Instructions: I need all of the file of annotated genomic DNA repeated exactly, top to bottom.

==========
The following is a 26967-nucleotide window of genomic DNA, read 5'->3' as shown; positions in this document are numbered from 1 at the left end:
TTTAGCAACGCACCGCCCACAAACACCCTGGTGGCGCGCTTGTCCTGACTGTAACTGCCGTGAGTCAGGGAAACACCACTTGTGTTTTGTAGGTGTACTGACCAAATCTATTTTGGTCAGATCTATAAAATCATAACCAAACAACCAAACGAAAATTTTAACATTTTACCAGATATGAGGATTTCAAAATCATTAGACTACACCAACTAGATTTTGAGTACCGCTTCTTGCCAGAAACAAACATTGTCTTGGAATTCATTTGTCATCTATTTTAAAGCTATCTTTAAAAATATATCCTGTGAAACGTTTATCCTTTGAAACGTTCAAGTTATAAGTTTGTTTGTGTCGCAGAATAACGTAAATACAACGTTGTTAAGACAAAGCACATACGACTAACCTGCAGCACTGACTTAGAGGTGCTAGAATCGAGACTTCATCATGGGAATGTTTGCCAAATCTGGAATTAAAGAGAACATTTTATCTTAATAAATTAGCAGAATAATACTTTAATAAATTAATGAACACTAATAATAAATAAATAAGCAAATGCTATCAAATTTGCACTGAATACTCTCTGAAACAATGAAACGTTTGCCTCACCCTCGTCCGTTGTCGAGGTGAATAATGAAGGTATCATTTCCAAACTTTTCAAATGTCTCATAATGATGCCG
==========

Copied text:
The following is a 26967-nucleotide window of genomic DNA, read 5'->3' as shown; positions in this document are numbered from 1 at the left end:
TTTAGCAACGCACCGCCCACAAACACCCTGGTGGCGCGCTTGTCCTGACTGTAACTGCCGTGAGTCAGGGAAACACCACTTGTGTTTTGTAGGTGTACTGACCAAATCTATTTTGGTCAGATCTATAAAATCATAACCAAACAACCAAACGAAAATTTTAACATTTTACCAGATATGAGGATTTCAAAATCATTAGACTACACCAACTAGATTTTGAGTACCGCTTCTTGCCAGAAACAAACATTGTCTTGGAATTCATTTGTCATCTATTTTAAAGCTATCTTTAAAAATATATCCTGTGAAACGTTTATCCTTTGAAACGTTCAAGTTATAAGTTTGTTTGTGTCGCAGAATAACGTAAATACAACGTTGTTAAGACAAAGCACATACGACTAACCTGCAGCACTGACTTAGAGGTGCTAGAATCGAGACTTCATCATGGGAATGTTTGCCAAATCTGGAATTAAAGAGAACATTTTATCTTAATAAATTAGCAGAATAATACTTTAATAAATTAATGAACACTAATAATAAATAAATAAGCAAATGCTATCAAATTTGCACTGAATACTCTCTGAAACAATGAAACGTTTGCCTCACCCTCGTCCGTTGTCGAGGTGAATAATGAAGGTATCATTTCCAAACTTTTCAAATGTCTCATAATGATGCCG